From the political class that brought us the infamous M4 bus lane and speed humps the size of Ben Nevis, the prospect of an all-new network of lanes running alongside existing motorways has been accelerated thanks to the apparent need for the country to generate more cash.
So much for ending the much vaunted ‘war on motorists’ then. Unlike the M6 toll road – loved and loathed in equal measure – the concept of a chargeable extra lane neatly gets around reneging on a pledge not to turn the nation’s motorway network into thousands of miles of toll roads. You see, those express lanes will be new roads. Genius.
Or rather it’s not, as the venture will be managed by the private sector. So that’ll be private roads and the ‘toll’ charge going to said industry. Still, it should keep the nation moving and cut congestion. Well, that’s the sales pitch. Shame that the revenues won’t go anywhere near the Treasury.
I also read recently that the Department for Transport has taken great delight in telling anyone who’ll listen that a whopping four billion pounds has been earmarked for new projects. It’s a shame that the rest of the money earned from the activities of private and commercial road users – a figure running into tens of billions – hasn’t been added to the pot. Those ridiculous express lanes would be the first to go if that was the case and the green light would be given for all those much needed bypasses to help reduce the pressure on congested towns.
My point? Well, for once I don’t really have one. I’m just fed up of being a cash cow for the various follies of successive administrations and seeing little in return for my enforced investment in the country’s creaking infrastructure. This goes beyond the predictable but understandable beef surrounding fuel prices; I’m just as frustrated by the decisions – or lack of – when it comes to planning for the future.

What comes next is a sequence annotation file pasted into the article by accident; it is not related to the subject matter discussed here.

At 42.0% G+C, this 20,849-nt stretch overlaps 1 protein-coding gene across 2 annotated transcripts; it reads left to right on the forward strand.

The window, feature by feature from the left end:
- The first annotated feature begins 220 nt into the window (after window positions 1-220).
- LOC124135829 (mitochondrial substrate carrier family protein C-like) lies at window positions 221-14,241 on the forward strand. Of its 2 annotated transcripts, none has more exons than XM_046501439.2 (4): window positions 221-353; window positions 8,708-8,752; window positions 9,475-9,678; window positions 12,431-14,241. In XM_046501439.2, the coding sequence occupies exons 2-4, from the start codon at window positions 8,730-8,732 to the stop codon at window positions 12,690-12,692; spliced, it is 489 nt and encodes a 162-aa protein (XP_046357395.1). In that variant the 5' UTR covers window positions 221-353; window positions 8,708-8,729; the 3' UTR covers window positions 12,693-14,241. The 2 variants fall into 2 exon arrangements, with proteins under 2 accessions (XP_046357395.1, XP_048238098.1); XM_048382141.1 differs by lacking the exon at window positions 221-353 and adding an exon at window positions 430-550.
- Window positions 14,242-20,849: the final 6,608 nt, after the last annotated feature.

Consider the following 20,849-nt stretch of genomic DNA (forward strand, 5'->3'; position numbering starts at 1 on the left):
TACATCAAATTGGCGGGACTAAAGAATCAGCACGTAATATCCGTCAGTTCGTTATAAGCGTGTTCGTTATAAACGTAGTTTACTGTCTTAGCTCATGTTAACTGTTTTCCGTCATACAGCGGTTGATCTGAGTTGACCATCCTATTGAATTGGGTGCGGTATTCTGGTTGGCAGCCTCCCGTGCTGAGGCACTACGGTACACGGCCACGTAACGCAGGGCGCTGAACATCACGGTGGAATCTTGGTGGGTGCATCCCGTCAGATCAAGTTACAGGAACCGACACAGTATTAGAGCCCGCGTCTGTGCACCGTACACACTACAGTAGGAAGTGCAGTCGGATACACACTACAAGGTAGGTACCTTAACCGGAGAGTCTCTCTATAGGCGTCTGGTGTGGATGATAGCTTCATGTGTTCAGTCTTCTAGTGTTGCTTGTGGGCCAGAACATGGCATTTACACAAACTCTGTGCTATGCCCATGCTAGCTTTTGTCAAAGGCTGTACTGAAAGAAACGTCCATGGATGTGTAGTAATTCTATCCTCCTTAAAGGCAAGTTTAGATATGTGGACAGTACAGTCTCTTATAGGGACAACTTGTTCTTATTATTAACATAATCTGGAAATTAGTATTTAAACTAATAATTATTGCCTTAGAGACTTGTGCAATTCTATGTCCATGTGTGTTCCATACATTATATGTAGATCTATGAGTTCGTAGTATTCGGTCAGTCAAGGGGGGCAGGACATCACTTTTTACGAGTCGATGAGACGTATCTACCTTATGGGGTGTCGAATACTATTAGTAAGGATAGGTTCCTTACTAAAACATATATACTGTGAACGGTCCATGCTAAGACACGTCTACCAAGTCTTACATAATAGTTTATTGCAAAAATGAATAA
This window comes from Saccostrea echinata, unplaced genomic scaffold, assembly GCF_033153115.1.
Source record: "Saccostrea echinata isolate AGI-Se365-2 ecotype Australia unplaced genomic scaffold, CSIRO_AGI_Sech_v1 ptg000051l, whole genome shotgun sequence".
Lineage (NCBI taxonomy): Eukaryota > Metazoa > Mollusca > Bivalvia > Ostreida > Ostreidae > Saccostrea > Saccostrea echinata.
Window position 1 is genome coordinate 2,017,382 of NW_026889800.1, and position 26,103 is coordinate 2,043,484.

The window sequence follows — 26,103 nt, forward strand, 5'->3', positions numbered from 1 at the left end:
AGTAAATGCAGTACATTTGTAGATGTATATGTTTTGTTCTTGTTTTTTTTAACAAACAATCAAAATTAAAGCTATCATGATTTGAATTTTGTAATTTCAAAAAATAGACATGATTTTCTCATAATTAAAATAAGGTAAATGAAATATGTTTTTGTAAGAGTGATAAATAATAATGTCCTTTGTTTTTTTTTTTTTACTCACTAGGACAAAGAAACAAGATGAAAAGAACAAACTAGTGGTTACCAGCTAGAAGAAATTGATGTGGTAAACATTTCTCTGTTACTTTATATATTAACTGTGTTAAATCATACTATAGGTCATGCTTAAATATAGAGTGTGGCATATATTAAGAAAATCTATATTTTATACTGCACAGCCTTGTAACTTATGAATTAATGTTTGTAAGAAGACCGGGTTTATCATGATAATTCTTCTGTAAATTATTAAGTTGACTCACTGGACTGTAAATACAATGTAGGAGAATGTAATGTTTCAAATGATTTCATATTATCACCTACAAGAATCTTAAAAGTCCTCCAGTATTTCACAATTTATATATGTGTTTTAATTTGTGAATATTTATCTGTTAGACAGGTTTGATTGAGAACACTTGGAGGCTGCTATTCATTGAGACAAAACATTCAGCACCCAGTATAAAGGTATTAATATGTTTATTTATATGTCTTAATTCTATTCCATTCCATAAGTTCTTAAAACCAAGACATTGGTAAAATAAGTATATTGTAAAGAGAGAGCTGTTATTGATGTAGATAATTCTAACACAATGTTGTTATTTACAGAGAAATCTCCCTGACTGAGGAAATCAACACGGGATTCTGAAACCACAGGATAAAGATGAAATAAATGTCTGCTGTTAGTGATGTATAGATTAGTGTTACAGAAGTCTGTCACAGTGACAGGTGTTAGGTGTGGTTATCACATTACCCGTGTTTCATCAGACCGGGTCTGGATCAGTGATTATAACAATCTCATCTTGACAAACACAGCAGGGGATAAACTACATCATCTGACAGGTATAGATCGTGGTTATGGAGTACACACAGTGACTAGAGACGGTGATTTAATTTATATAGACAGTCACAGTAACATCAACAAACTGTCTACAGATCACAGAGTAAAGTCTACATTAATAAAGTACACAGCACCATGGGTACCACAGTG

As we are rapidly finding out, there are no meaningful plans. Witness the express lane suggestion, the latest in a long line of ideas that, if it makes it past the planing stage, will cost many times more than the original headline-grabbing figure, take many years to complete causing considerable disruption and benefit only a few. With the current expansion of the M25 being scaled back due to mushrooming costs and delays, there’s form here.
There’s a double mini roundabout close to me that fits this description. I guess it must have cost somewhere in the low five figures to construct, yet it would be hard to put a value on the considerable misery it causes road users on a daily basis. Simply put, it’s a decades old experiment that should have been ripped up years ago. Better still, it should never have been built.
Still, what the highways engineer giveth he also taketh away – or something like that. Elsewhere, certain major roundabouts have been reduced in size, which is nice because until now you could rarely get two lanes of traffic to circumnavigate them safely despite the presence of the optimistic road markings. However, the harsh reality is that the work has been done to accommodate the impending arrival of a fleet of bendy buses.Back to square one then, as there’s no way one of London’s rejects and a car will be able to coexist on the same piece of Tarmac.
And when that experiment fails and the buses disappear the work done to accommodate these mobile chicanes will have been largely for nought. At least one constant remains in life: the crater-size potholes that continue to litter the country’s road. Apparently there’s no money to repair them. Can’t think how that happened…